Restaurant Review: Sen Khao

Chef Seng Luangrath brings fast-casual Lao fare to a former Isabella Eatery space in Tysons.

Crispy sweet potato leaves with cashews, apples and dried shrimp (bai mun), and marinated beef with sticky rice (siin haeng). Photo by Jonathan Timmes.


Chef Seng Luangrath. Photo by Jonathan TImmes.

Posting enthusiastically on Facebook, chef Seng Luangrath, leader of D.C.’s burgeoning Lao food movement, shares a tantalizing picture of yaw deeb—summer rolls stuffed with a delicate, crepe-like omelet, vibrant greens (kale, lettuce, mint), banana blossoms, poached chicken and bean sprouts, and served with a spicy peanut sauce.

The dish is set to run as a special the next day at Sen Khao, a fast-casual restaurant that Luangrath and her son, fellow chef Bobby Pradachith, opened in November at A Taste of Urbanspace. That’s the Tysons Galleria food hall that replaced Isabella Eatery, which closed in August after a tumultuous nine-month run.

Here’s what happened: Starting in 2011, celebrity chef Mike Isabella built an empire that, at its peak, included 10 variously themed restaurants and several airport and ballpark outlets. In December 2017, he opened Isabella Eatery, a 41,000-square-foot extravaganza inside the mall, featuring nine mini-versions of his restaurants. Three months later, the star chef and several of his business partners were sued by a former employee for sexual harassment. Isabella aggressively denied any wrongdoing, but the fallout from landlords and customers was swift. By the time he settled out of court and apologized, it was too late. Isabella Eatery went dark at the end of summer, and by December his entire empire was gone, including a trio of ventures in Ballston (Kapnos Taverna, Yona and Pepita).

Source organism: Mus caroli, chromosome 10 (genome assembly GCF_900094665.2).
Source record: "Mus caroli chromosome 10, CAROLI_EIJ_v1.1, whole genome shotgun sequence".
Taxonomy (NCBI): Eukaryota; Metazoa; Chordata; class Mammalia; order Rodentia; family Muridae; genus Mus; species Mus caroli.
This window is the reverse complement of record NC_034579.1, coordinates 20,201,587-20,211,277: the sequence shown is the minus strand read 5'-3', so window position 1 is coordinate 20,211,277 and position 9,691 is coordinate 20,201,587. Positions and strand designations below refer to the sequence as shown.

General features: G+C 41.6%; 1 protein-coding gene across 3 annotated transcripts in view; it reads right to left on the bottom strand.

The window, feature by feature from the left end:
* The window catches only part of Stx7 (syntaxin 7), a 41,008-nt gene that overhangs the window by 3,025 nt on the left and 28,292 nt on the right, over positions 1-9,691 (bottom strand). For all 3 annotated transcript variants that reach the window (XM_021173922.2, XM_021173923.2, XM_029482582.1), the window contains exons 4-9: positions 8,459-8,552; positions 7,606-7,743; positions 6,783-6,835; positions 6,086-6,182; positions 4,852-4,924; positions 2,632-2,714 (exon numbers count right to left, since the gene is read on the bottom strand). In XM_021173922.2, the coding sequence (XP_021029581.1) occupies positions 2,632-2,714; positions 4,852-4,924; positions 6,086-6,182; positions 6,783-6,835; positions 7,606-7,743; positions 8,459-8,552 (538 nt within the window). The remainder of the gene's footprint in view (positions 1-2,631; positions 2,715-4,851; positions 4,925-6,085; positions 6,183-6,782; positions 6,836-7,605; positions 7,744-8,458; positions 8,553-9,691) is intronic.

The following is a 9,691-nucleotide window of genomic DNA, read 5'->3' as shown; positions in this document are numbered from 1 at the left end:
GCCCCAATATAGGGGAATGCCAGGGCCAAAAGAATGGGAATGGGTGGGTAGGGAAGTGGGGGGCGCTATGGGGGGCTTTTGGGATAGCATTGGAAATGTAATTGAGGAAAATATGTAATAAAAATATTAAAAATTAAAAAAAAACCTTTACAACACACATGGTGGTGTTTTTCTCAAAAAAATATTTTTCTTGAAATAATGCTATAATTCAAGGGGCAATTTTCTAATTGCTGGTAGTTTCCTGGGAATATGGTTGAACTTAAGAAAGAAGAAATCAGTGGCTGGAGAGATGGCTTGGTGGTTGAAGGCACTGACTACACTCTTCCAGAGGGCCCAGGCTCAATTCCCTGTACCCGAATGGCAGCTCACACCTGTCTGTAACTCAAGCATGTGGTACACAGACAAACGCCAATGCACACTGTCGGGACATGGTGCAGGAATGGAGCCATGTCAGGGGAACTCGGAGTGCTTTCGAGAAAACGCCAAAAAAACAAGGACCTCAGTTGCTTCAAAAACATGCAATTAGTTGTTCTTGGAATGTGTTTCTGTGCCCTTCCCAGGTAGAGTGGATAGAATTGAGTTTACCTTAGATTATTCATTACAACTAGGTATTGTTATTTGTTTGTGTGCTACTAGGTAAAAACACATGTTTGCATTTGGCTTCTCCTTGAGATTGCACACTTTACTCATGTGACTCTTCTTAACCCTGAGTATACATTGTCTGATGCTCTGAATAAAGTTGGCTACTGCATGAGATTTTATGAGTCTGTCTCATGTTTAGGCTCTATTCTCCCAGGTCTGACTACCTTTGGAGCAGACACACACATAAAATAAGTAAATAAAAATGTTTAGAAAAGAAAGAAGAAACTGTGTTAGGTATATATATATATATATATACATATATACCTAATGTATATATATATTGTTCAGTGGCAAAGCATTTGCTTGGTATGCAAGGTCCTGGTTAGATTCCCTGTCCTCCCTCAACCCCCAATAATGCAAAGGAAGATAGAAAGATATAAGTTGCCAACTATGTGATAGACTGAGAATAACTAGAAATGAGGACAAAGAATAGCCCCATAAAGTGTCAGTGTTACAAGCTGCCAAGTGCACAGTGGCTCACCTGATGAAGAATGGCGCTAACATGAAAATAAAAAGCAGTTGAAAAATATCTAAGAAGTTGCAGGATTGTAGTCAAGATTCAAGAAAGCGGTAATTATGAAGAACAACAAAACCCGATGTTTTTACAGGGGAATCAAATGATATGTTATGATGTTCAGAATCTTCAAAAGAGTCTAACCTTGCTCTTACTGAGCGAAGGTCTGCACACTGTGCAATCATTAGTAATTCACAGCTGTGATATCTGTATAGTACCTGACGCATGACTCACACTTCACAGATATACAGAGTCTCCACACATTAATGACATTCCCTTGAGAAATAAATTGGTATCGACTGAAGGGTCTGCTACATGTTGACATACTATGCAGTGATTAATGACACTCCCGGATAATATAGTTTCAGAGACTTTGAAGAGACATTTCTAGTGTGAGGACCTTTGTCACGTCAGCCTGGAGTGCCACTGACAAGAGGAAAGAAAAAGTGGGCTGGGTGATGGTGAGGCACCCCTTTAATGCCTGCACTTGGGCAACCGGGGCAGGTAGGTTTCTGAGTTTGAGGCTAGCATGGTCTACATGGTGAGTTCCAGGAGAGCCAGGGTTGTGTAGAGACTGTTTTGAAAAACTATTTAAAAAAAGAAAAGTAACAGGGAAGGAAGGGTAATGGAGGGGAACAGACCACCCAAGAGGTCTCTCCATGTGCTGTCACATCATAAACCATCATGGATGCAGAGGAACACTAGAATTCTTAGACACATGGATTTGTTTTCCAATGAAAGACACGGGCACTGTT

Seng Luangrath and Nyi Nyi Myint. Photo by Jonathan Timmes.


When Isabella Eatery’s doors closed, other windows opened. Urbanspace, a company that curates public markets—its U.S. headquarters are in New York—took over the sprawling food hall and offered deals to several local vendors. Among them: Andy’s Pizza, a spinoff of the D.C. startup Eat Pizza; Del Ray-based Stomping Ground Café; and D.C. favorites Ice Cream Jubilee and Donburi, a purveyor of Japanese rice bowls. The collective, called A Taste of Urban­space, opened in December.

Categories: Food & Drink